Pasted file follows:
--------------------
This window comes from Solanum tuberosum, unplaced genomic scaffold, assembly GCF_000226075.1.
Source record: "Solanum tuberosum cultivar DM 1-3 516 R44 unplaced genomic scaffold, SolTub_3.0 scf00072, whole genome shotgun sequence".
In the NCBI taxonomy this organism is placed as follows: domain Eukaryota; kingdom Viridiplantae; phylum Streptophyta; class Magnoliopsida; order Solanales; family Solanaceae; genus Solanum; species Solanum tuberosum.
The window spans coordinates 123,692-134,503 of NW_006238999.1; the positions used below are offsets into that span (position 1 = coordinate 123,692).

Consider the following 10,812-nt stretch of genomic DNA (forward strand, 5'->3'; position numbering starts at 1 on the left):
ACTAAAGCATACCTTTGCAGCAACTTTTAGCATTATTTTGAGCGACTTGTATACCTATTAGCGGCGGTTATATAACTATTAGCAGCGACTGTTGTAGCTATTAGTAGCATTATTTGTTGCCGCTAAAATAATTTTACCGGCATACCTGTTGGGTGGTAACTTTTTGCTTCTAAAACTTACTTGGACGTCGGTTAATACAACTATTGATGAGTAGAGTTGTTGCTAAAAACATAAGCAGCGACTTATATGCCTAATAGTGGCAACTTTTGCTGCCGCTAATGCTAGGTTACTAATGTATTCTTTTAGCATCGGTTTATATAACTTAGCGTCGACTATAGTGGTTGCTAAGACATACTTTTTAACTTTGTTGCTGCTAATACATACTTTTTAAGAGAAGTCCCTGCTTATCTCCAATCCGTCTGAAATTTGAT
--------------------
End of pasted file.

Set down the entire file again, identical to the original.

This window comes from Solanum tuberosum, unplaced genomic scaffold, assembly GCF_000226075.1.
Source record: "Solanum tuberosum cultivar DM 1-3 516 R44 unplaced genomic scaffold, SolTub_3.0 scf00072, whole genome shotgun sequence".
In the NCBI taxonomy this organism is placed as follows: domain Eukaryota; kingdom Viridiplantae; phylum Streptophyta; class Magnoliopsida; order Solanales; family Solanaceae; genus Solanum; species Solanum tuberosum.
The window spans coordinates 123,692-134,503 of NW_006238999.1; the positions used below are offsets into that span (position 1 = coordinate 123,692).

Consider the following 10,812-nt stretch of genomic DNA (forward strand, 5'->3'; position numbering starts at 1 on the left):
ACTAAAGCATACCTTTGCAGCAACTTTTAGCATTATTTTGAGCGACTTGTATACCTATTAGCGGCGGTTATATAACTATTAGCAGCGACTGTTGTAGCTATTAGTAGCATTATTTGTTGCCGCTAAAATAATTTTACCGGCATACCTGTTGGGTGGTAACTTTTTGCTTCTAAAACTTACTTGGACGTCGGTTAATACAACTATTGATGAGTAGAGTTGTTGCTAAAAACATAAGCAGCGACTTATATGCCTAATAGTGGCAACTTTTGCTGCCGCTAATGCTAGGTTACTAATGTATTCTTTTAGCATCGGTTTATATAACTTAGCGTCGACTATAGTGGTTGCTAAGACATACTTTTTAACTTTGTTGCTGCTAATACATACTTTTTAAGAGAAGTCCCTGCTTATCTCCAATCCGTCTGAAATTTGAT